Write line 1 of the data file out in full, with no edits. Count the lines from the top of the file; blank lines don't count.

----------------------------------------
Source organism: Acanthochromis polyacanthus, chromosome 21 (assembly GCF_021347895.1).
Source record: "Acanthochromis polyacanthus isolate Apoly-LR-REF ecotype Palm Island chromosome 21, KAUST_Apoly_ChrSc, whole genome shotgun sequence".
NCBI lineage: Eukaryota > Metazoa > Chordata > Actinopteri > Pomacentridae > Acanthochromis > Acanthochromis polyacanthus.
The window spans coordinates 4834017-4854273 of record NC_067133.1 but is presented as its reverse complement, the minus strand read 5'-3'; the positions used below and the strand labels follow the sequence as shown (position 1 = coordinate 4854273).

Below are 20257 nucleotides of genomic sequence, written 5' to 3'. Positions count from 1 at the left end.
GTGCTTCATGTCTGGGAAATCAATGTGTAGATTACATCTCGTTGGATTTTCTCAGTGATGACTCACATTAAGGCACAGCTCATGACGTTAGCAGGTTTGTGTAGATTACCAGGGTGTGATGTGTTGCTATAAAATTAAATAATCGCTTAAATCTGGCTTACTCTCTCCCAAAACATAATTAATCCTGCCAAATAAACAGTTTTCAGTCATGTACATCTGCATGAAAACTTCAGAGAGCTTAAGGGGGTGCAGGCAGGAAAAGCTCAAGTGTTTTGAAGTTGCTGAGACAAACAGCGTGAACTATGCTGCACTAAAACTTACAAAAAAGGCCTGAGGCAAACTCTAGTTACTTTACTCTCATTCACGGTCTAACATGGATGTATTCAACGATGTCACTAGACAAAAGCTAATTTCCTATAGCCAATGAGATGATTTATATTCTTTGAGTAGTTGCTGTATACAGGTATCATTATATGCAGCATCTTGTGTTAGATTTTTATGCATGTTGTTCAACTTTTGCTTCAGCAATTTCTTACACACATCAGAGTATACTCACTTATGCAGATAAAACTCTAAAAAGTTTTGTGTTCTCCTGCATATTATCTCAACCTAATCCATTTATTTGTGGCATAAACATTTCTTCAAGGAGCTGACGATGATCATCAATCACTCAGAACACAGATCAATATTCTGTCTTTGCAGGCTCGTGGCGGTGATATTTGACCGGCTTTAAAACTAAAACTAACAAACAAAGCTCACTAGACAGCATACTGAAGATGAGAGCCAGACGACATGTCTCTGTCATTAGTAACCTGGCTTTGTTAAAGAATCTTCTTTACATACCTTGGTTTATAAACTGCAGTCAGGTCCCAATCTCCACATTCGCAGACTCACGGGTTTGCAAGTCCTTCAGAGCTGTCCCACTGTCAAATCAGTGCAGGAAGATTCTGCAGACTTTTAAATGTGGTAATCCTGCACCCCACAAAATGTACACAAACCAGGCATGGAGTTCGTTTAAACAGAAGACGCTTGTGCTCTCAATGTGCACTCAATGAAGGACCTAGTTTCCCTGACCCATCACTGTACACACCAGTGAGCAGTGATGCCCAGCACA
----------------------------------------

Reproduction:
Source organism: Acanthochromis polyacanthus, chromosome 21 (assembly GCF_021347895.1).